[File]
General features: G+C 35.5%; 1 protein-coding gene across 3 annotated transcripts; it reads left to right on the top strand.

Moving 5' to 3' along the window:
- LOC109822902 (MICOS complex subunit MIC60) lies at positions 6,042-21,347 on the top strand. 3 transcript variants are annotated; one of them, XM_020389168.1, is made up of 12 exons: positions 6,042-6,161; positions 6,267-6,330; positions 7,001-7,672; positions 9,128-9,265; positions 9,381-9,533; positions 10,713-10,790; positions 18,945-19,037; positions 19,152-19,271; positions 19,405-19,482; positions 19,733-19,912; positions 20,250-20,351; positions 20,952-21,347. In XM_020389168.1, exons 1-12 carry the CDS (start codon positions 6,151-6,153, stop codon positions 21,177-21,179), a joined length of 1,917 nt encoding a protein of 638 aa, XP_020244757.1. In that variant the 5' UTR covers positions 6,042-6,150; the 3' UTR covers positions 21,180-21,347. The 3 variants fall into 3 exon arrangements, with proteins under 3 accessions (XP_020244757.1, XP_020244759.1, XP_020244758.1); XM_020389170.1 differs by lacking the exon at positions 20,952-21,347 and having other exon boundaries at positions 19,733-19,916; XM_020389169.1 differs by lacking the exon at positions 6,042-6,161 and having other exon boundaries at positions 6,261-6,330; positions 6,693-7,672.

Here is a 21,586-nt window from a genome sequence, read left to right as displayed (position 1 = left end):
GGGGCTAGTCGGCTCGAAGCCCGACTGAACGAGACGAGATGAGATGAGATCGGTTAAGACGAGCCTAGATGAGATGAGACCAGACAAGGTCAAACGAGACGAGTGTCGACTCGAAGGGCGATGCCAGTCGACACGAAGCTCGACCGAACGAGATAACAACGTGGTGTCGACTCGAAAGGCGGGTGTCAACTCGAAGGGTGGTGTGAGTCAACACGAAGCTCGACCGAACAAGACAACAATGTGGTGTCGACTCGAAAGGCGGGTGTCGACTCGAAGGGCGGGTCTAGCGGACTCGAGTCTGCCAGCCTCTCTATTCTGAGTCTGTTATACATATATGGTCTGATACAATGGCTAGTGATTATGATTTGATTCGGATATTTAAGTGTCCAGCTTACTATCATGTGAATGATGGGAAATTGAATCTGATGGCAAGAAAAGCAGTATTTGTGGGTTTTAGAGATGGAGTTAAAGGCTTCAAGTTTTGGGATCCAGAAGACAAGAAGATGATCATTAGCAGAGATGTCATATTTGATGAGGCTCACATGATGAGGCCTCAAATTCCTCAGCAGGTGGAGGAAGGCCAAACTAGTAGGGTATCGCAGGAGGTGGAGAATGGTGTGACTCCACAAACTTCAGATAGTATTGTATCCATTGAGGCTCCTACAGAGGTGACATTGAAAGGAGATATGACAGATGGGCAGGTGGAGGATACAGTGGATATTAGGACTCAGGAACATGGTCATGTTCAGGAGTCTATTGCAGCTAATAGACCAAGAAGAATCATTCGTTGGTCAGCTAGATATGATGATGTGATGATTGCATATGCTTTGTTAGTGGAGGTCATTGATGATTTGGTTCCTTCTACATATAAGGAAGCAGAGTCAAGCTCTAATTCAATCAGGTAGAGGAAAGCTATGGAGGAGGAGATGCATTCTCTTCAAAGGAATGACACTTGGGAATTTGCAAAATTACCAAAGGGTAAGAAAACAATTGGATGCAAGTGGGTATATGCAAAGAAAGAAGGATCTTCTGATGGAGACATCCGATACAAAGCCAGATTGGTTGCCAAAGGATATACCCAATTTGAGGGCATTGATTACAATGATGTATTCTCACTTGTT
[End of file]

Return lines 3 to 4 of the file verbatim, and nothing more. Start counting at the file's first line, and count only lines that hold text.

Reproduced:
- LOC109822902 (MICOS complex subunit MIC60) lies at positions 6,042-21,347 on the top strand. 3 transcript variants are annotated; one of them, XM_020389168.1, is made up of 12 exons: positions 6,042-6,161; positions 6,267-6,330; positions 7,001-7,672; positions 9,128-9,265; positions 9,381-9,533; positions 10,713-10,790; positions 18,945-19,037; positions 19,152-19,271; positions 19,405-19,482; positions 19,733-19,912; positions 20,250-20,351; positions 20,952-21,347. In XM_020389168.1, exons 1-12 carry the CDS (start codon positions 6,151-6,153, stop codon positions 21,177-21,179), a joined length of 1,917 nt encoding a protein of 638 aa, XP_020244757.1. In that variant the 5' UTR covers positions 6,042-6,150; the 3' UTR covers positions 21,180-21,347. The 3 variants fall into 3 exon arrangements, with proteins under 3 accessions (XP_020244757.1, XP_020244759.1, XP_020244758.1); XM_020389170.1 differs by lacking the exon at positions 20,952-21,347 and having other exon boundaries at positions 19,733-19,916; XM_020389169.1 differs by lacking the exon at positions 6,042-6,161 and having other exon boundaries at positions 6,261-6,330; positions 6,693-7,672.

Here is a 21,586-nt window from a genome sequence, read left to right as displayed (position 1 = left end):